The Epilepsy Genetics Initiative – novel diagnoses through exome re-analysis

The negative exome. Despite writing a lot about the power of next generation sequencing technologies to provide a genetic diagnosis in individuals with severe epilepsies, it is important to remember that most exome tests performed in a diagnostic setting are negative. Even the most optimistic studies do not find a diagnostic yield that exceeds 40%. However, what can be done about the 60-70% of patients who had undergone exome sequencing, the current gold-standard diagnostic testing, but have received a negative test result? A systematic re-analysis after 12-24 months is currently considered one possibility to make sense of existing exome data. In a current publication, the Epilepsy Genetics Initiative (EGI) reports their results of a systematic research-based re-analysis in 166 individuals with epilepsy. In eight individuals, a novel diagnosis could be achieved, including novel genes not known at the time of the initial report and novel mechanisms such as alternative exons. With a diagnostic rate of 6%, this study provides a unique benchmark of what can be expected when exomes initially come back as negative. Continue reading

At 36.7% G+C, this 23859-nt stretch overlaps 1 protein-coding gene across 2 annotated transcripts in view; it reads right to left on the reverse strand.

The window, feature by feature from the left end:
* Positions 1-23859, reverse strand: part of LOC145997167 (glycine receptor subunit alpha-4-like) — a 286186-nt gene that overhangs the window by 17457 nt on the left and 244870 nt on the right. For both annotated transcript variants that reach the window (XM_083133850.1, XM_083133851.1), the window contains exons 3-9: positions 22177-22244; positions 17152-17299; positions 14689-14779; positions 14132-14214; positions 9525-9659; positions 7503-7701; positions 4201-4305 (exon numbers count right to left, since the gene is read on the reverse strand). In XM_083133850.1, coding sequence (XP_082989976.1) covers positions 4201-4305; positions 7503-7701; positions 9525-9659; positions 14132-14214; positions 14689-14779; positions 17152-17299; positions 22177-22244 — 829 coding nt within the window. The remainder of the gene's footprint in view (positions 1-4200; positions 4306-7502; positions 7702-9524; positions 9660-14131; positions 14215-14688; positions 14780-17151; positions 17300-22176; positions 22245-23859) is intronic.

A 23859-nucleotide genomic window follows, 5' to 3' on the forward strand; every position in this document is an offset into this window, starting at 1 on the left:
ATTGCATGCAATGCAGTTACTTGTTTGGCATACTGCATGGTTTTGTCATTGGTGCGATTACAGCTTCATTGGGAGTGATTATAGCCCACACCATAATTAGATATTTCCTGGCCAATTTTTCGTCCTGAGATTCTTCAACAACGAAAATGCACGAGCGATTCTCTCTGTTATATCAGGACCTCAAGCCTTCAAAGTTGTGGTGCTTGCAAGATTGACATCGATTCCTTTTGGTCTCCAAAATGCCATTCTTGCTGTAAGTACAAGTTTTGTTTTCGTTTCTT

What’s new with SCN8A – a 2016 update

An unexpected twist in the SCN8A story. SCN8A mutations were first implicated in epilepsy in 2012, when a de novo missense variant was identified in a patient with early infantile epileptic encephalopathy (EIEE) via genome sequencing. Since then, a number of patients with de novo heterozygous SCN8A variants and epilepsy have been reported, firmly establishing the role of SCN8A in EIEE, and we have learned a lot about the associated phenotype, mutation spectrum and disease mechanism within the last four years. Recently, a heterozygous familial SCN8A missense variant was identified in several families with a significantly milder epilepsy phenotype than reported in previous patients. Read further to learn more about the expanded SCN8A-associated epilepsy phenotype. Continue reading

SCN8A – this is what you need to know in 2015

SCN8A. In 2015, SCN8A has emerged as an important gene in epileptic encephalopathy. SCN8A encodes the voltage-gated sodium channel alpha subunit Nav1.6, and was first implicated in epileptic encephalopathy in 2012. Since then, approximately 100 cases of early-infantile epileptic encephalopathy caused by mutations of SCN8A have been identified, and the disorder has been designated EIEE13. Here is what you need to know about SCN8A in 2015.

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